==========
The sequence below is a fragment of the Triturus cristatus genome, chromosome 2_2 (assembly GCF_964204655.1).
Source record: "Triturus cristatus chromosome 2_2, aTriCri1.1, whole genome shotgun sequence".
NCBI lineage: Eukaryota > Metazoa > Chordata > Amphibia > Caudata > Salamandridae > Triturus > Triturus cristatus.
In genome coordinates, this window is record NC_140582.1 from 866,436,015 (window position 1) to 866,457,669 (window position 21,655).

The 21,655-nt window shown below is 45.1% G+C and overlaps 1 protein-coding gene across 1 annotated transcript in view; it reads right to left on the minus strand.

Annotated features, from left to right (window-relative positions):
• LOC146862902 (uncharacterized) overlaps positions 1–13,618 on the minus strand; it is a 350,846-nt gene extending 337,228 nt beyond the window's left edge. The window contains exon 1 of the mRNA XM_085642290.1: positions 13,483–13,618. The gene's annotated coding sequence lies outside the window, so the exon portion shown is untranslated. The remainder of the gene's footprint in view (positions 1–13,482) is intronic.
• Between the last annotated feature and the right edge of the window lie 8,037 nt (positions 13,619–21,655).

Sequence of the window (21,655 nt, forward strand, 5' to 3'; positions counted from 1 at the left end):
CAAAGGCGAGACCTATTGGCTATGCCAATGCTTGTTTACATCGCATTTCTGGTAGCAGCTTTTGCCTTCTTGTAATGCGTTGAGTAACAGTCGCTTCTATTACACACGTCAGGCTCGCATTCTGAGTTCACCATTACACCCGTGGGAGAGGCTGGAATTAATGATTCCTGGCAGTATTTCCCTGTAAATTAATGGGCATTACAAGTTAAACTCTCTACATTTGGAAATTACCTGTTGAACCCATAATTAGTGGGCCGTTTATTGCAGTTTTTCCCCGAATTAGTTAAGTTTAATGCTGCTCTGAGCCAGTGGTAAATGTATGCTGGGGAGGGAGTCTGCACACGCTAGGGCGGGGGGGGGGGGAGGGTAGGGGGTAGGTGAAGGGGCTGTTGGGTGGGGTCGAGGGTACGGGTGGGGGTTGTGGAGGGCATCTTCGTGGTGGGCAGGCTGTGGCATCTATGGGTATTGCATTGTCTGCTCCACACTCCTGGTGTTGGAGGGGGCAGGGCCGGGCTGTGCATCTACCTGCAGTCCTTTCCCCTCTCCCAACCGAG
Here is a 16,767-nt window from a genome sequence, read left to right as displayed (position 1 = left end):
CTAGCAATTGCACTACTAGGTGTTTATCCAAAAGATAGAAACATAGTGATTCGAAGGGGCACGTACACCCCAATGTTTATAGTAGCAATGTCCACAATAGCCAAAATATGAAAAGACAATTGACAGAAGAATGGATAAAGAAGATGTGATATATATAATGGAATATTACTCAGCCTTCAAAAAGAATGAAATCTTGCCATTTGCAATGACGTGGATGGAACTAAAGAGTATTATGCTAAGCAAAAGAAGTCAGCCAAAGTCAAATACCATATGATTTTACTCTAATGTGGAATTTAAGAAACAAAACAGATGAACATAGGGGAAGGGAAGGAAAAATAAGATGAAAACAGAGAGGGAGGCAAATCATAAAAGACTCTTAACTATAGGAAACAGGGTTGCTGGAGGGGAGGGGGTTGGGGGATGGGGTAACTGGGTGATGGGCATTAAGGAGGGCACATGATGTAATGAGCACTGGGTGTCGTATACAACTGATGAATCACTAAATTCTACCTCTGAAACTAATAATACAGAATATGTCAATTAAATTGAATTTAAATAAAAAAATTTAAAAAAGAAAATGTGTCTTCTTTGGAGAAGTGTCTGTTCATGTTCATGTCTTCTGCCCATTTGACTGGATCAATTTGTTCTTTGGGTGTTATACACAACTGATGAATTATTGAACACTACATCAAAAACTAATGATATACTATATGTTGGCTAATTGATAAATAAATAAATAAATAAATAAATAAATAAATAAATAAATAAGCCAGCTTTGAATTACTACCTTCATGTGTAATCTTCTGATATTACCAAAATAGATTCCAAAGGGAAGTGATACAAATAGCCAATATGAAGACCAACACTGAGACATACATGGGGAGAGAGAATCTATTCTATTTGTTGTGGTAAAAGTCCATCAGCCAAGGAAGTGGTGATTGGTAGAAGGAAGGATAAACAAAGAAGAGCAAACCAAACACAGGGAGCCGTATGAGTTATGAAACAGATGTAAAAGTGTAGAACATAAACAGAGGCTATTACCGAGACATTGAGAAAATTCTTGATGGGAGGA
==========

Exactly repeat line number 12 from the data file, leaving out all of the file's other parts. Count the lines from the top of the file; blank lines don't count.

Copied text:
CTAGCAATTGCACTACTAGGTGTTTATCCAAAAGATAGAAACATAGTGATTCGAAGGGGCACGTACACCCCAATGTTTATAGTAGCAATGTCCACAATAGCCAAAATATGAAAAGACAATTGACAGAAGAATGGATAAAGAAGATGTGATATATATAATGGAATATTACTCAGCCTTCAAAAAGAATGAAATCTTGCCATTTGCAATGACGTGGATGGAACTAAAGAGTATTATGCTAAGCAAAAGAAGTCAGCCAAAGTCAAATACCATATGATTTTACTCTAATGTGGAATTTAAGAAACAAAACAGATGAACATAGGGGAAGGGAAGGAAAAATAAGATGAAAACAGAGAGGGAGGCAAATCATAAAAGACTCTTAACTATAGGAAACAGGGTTGCTGGAGGGGAGGGGGTTGGGGGATGGGGTAACTGGGTGATGGGCATTAAGGAGGGCACATGATGTAATGAGCACTGGGTGTCGTATACAACTGATGAATCACTAAATTCTACCTCTGAAACTAATAATACAGAATATGTCAATTAAATTGAATTTAAATAAAAAAATTTAAAAAAGAAAATGTGTCTTCTTTGGAGAAGTGTCTGTTCATGTTCATGTCTTCTGCCCATTTGACTGGATCAATTTGTTCTTTGGGTGTTATACACAACTGATGAATTATTGAACACTACATCAAAAACTAATGATATACTATATGTTGGCTAATTGATAAATAAATAAATAAATAAATAAATAAATAAATAAATAAATAAGCCAGCTTTGAATTACTACCTTCATGTGTAATCTTCTGATATTACCAAAATAGATTCCAAAGGGAAGTGATACAAATAGCCAATATGAAGACCAACACTGAGACATACATGGGGAGAGAGAATCTATTCTATTTGTTGTGGTAAAAGTCCATCAGCCAAGGAAGTGGTGATTGGTAGAAGGAAGGATAAACAAAGAAGAGCAAACCAAACACAGGGAGCCGTATGAGTTATGAAACAGATGTAAAAGTGTAGAACATAAACAGAGGCTATTACCGAGACATTGAGAAAATTCTTGATGGGAGGA